ADELAIDE.- The Art Gallery of South Australia
presents HEARTLAND: Contemporary Art from South Australia from 21 June to 8 September 2013. Premiering new and recent work by 45 established and up and coming South Australian artists the exhibition embraces the distinct geographic locations and sensibilities characteristic of South Australia.
Throughout South Australia, artists are making work in response to the world around them. HEARTLAND: Contemporary Art from South Australia presents these evolving and sometimes unexpected visions and offers new ways of thinking about place, country and identity, said co-curators Nici Cumpston and Lisa Slade.
Underpinned by the desire to work with artists who respond to place in an innovative manner Cumpston and Slade traversed the state - from as far as Amata in the states northwest to Mt Gambier in the states south-eastern corner - seeking out those making work with emotion, spirit, resilience and originality.
Art from the ancestral heart of this country, from the worlds oldest living culture, occupies the centre of the exhibition and features works by the Tjala Arts artists from Amata in the Anangu Pitjantjatjara Yankunytjatjara (APY) Lands in the states northwest. The multi-dimensional installation created for HEARTLAND includes figurative sculptures made from tjanpi (spinifex) and found materials, large vibrantly coloured canvasses and a local language sound component, Ms Cumpston and Ms Slade said.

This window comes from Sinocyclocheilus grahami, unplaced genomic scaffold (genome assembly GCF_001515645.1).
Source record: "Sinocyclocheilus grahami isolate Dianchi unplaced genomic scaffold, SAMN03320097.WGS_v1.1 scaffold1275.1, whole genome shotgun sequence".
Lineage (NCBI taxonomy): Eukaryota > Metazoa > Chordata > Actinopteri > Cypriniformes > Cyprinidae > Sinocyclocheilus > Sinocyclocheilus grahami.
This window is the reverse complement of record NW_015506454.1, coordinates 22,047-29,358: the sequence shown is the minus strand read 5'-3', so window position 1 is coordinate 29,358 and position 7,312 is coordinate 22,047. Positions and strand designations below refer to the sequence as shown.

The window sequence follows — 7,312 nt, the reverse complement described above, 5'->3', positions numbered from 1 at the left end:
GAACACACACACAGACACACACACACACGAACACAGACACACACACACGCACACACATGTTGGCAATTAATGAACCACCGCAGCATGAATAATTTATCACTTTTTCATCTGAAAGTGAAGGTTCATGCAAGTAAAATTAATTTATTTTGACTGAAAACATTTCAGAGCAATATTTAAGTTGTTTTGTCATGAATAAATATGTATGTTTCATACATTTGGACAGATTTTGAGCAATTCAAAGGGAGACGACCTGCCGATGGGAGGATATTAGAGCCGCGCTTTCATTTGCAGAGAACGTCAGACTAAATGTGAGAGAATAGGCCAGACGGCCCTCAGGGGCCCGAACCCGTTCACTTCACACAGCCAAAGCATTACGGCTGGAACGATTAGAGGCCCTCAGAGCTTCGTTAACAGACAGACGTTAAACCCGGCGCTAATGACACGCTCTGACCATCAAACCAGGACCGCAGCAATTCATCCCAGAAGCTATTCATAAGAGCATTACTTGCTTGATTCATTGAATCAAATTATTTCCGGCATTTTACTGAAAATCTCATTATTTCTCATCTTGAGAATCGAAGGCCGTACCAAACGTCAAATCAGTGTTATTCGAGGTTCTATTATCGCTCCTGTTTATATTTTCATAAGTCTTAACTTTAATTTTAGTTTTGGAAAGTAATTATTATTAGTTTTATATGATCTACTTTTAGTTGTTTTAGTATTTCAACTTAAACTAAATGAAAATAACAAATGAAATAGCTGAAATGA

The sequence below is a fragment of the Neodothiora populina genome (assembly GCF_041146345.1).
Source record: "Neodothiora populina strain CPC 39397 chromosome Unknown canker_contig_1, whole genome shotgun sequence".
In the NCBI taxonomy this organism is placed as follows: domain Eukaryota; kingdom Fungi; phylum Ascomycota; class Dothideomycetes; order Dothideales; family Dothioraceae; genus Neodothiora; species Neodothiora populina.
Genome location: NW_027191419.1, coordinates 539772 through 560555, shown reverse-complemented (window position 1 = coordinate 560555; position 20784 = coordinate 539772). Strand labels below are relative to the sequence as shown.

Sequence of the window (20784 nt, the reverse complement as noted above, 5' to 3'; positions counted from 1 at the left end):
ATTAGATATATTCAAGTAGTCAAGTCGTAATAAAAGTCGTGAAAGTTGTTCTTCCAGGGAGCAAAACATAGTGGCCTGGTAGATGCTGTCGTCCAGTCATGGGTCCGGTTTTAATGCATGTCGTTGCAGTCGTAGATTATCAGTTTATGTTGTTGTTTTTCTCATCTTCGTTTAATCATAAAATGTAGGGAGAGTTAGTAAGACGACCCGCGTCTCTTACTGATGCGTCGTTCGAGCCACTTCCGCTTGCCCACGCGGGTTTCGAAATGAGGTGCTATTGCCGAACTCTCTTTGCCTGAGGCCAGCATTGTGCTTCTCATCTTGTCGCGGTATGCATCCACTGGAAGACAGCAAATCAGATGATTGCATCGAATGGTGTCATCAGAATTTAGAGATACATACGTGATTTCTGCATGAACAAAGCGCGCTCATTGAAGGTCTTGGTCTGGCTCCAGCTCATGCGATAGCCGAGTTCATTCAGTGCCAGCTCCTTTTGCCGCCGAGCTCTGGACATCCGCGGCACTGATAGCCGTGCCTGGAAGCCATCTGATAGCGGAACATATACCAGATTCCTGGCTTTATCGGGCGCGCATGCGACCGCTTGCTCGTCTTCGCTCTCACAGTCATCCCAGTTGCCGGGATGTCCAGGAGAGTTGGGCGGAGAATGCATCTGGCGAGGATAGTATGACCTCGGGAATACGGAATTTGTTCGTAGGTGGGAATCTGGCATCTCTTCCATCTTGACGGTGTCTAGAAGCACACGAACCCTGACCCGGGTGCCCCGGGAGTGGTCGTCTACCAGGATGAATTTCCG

Traversing media, age, gender and culture HEARTLAND also features artists Kate Breakey, Kim Buck, James Darling and Lesley Forwood, Wendy Fairclough, Stewart MacFarlane, Ian North, Annalise Rees, Chris De Rosa, Yhonnie Scarce, Paul Sloan, Angela Valamanesh, Hossein Valamanesh and Amy JoyWatson.
Currently based in Arizona, internationally renowned artist Kate Breakey makes an almost annual pilgrimage to South Australia, her birthplace. During these visits, made over thirty years, she has crafted an anthology of photographs which is on display for the first time in HEARTLAND. From Kangaroo Island to Port Lincoln, the Marne River to Meningie, these large-scale richly handcoloured landscapes present an informal history of her life.
For Mt Gambier born artist Kim Buck, the human form is a vessel for her exploration of landscape. Rendered as terrain in charcoal with breath-taking realism, the folds of her models garments mimic mountains eroded by wind and rain. By presenting her drawings as a panorama a tradition of presentation indelibly linked to landscape Buck explores the intersection of figurative traditions and the natural environment, offering a unique broadening of the term landscape.